China has relaxed its travel advisory on Sri Lanka, the first origin country to do so after the Easter Sunday bombings that left more than 250 people including 40 tourists dead and shattered the country’s hopes of reaching a record 2.5 million arrivals this year.
This came a day after Sri Lanka prime minister Ranil Wickremesinghe on Thursday appealed to the international community to lift travel advisories. The prime minister gave assurance that the security situation has improved after a crackdown on IS-led Islamist groups and their networks, blamed for the April 21 bombings at three churches and three luxury hotels.
“We are happy that the travel ban on visiting Sri Lanka has been relaxed by China from ‘Do not travel’ to ‘Be Cautious’,” said Sri Lanka Tourism Promotion Bureau chairman Kishu Gomes on Saturday.
China is Sri Lanka’s second largest source market after India.
India, along with the UK, the US, Germany and France among others, had issued travel advisories urging their nationals to avoid non-essential travel to Sri Lanka.
International arrivals into the destination dropped by 60-70 per cent since last month’s attacks. Tourist arrivals were at 166,975 last month, a 7.5 per cent dip from 180,429 in April 2018.
Krishan Balendra, chairman of John Keells Holdings, owner of the Cinnamon hotels chain in Sri Lanka and the Maldives, said that the country’s security rating has gone to a 4 (unsafe) from a 1 (safe), according to a US travel rating system.
“We need to go to a 2 (terrorist attacks likely). Most of Western Europe is rated at 2,” he told TTG Asia.
He added that the company will initiate its own marketing and outreach efforts with the expected easing of travel advisories over the next few months.
Devendre Senaratne, former head of a local travel industry body, said that though the country is safe as declared by the three armed forces “we need this to be seen by the European ambassadors” in order to soften the advisories.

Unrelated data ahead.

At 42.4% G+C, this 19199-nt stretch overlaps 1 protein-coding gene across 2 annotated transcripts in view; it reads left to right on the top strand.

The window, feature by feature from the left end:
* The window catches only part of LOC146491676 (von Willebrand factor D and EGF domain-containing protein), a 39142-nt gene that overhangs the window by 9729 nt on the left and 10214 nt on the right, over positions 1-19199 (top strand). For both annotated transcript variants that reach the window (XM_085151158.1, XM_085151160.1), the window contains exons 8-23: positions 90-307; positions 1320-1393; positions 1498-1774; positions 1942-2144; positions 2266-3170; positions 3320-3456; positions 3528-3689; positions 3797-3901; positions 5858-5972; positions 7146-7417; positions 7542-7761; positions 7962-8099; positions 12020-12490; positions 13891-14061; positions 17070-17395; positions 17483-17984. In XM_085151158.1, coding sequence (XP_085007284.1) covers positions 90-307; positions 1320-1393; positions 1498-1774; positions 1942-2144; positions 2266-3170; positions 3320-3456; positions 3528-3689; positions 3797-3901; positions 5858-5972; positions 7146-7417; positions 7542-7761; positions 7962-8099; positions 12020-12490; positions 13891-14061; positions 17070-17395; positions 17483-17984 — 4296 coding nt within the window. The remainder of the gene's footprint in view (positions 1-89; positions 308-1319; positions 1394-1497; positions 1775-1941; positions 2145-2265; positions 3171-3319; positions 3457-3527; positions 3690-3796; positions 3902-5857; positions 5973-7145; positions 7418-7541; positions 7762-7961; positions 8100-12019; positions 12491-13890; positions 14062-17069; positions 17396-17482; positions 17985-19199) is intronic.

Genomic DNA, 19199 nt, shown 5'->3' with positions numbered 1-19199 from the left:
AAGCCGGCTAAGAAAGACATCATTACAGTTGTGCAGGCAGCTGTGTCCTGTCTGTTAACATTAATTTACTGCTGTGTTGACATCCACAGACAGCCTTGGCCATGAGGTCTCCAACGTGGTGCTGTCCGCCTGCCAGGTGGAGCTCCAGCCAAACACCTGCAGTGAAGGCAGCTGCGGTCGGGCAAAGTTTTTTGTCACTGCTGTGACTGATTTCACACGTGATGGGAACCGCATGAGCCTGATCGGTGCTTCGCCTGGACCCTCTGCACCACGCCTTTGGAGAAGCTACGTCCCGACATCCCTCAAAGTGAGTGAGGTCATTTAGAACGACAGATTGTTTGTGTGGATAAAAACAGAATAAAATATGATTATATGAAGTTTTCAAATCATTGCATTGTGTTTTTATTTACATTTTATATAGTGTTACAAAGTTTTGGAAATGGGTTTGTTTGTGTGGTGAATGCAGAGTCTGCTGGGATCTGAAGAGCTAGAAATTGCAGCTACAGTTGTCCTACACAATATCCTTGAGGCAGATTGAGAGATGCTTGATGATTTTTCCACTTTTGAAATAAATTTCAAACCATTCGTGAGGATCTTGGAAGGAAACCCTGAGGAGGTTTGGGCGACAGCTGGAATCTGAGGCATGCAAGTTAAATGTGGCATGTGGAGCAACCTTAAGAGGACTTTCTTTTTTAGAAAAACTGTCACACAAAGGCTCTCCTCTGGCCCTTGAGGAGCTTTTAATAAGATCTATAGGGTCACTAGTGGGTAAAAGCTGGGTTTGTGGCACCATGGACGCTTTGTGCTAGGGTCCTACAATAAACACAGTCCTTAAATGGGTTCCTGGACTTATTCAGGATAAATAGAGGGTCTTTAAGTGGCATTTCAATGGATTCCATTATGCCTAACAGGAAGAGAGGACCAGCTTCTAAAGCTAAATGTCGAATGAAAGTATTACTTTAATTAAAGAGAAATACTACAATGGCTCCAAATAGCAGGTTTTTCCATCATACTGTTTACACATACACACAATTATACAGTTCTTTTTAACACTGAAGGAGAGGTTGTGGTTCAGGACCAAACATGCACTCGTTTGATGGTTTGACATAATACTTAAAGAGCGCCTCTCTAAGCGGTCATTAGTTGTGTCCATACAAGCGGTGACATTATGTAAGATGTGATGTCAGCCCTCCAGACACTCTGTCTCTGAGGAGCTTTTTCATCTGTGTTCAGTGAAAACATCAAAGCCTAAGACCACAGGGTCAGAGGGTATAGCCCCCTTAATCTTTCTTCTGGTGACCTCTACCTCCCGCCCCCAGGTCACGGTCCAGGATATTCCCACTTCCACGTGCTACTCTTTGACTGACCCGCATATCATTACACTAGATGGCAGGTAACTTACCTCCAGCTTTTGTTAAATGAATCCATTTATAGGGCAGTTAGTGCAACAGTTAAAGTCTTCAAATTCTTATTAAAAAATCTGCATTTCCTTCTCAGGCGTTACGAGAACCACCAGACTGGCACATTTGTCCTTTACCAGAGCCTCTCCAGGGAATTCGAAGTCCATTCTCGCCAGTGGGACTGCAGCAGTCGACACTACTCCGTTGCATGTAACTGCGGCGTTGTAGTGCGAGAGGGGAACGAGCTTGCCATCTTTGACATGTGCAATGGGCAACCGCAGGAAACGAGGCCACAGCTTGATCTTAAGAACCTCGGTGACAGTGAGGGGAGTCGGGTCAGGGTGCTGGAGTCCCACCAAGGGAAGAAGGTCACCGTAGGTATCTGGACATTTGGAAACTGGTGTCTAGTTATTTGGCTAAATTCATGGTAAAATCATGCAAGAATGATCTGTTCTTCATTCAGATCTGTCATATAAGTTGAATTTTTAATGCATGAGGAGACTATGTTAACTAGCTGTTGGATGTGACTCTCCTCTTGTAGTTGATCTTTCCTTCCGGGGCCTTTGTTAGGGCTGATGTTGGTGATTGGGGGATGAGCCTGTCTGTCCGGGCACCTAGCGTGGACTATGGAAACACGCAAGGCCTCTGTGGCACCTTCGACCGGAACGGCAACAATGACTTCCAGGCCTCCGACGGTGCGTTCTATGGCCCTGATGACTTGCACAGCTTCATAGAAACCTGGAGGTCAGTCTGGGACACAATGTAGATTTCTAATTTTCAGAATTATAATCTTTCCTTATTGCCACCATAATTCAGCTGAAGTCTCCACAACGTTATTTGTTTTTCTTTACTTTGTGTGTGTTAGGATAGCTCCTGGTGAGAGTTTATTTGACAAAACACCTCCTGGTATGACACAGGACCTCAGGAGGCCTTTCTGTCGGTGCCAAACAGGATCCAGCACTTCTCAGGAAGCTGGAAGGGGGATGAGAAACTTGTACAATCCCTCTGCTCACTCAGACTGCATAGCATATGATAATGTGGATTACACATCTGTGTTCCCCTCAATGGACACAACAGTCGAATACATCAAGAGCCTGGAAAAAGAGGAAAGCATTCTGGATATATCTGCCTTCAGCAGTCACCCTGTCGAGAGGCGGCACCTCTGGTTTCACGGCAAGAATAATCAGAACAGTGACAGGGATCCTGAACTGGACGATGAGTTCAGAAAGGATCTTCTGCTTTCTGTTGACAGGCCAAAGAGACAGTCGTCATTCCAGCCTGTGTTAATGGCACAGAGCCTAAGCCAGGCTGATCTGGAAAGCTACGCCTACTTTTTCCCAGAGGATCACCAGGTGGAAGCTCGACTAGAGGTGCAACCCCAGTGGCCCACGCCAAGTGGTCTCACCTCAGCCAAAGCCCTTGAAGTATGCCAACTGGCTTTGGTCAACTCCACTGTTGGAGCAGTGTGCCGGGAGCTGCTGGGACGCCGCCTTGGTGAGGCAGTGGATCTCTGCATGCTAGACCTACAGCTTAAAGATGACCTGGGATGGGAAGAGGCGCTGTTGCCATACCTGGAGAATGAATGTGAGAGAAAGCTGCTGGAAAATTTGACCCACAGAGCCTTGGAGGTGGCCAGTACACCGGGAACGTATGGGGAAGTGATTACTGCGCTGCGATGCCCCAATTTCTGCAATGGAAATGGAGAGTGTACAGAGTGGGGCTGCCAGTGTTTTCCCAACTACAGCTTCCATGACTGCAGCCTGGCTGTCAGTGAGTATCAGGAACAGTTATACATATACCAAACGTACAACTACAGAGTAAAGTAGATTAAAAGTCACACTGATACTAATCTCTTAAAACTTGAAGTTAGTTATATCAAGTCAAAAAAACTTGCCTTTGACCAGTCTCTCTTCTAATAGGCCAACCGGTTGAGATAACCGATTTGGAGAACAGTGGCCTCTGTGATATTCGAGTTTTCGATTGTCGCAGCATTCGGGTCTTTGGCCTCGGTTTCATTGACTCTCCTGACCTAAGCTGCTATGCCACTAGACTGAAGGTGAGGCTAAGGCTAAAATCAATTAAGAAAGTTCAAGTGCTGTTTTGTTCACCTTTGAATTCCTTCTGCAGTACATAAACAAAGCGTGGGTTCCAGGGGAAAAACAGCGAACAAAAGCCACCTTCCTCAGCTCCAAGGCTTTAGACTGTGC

Meanwhile, president Maithripala Sirisena assured diplomats at a meeting on Monday that the security situation in Sri Lanka had returned to normal and urged the lifting of travel advisories.
According to the president’s media division, ambassadors of the UK, the US, Canada, Japan, Germany, Australia and the EU participated at the meeting where the president also said the state of emergency was extended for a further month last week but would be soon lifted.
At Friday’s meeting chaired by prime minister Wickremesinghe with 43 heads of missions in Colombo and two representatives of UN agencies, the diplomats had expressed that they needed more time to lift the travel bans, saying they were still closely watching the situation.
Industry officials said foreign missions were still not convinced of security in the country in the absence of a unified voice declaring that the country is safe. The prime minister and president, who come from two different political parties, have been seen to offer differing voices on the country’s security level.
The industry is also disappointed that a US$5.6 million destination marketing campaign, awaiting launch once travel advisories are lifted, is yet to garner cabinet approval, two weeks of since its submission to cabinet ministers.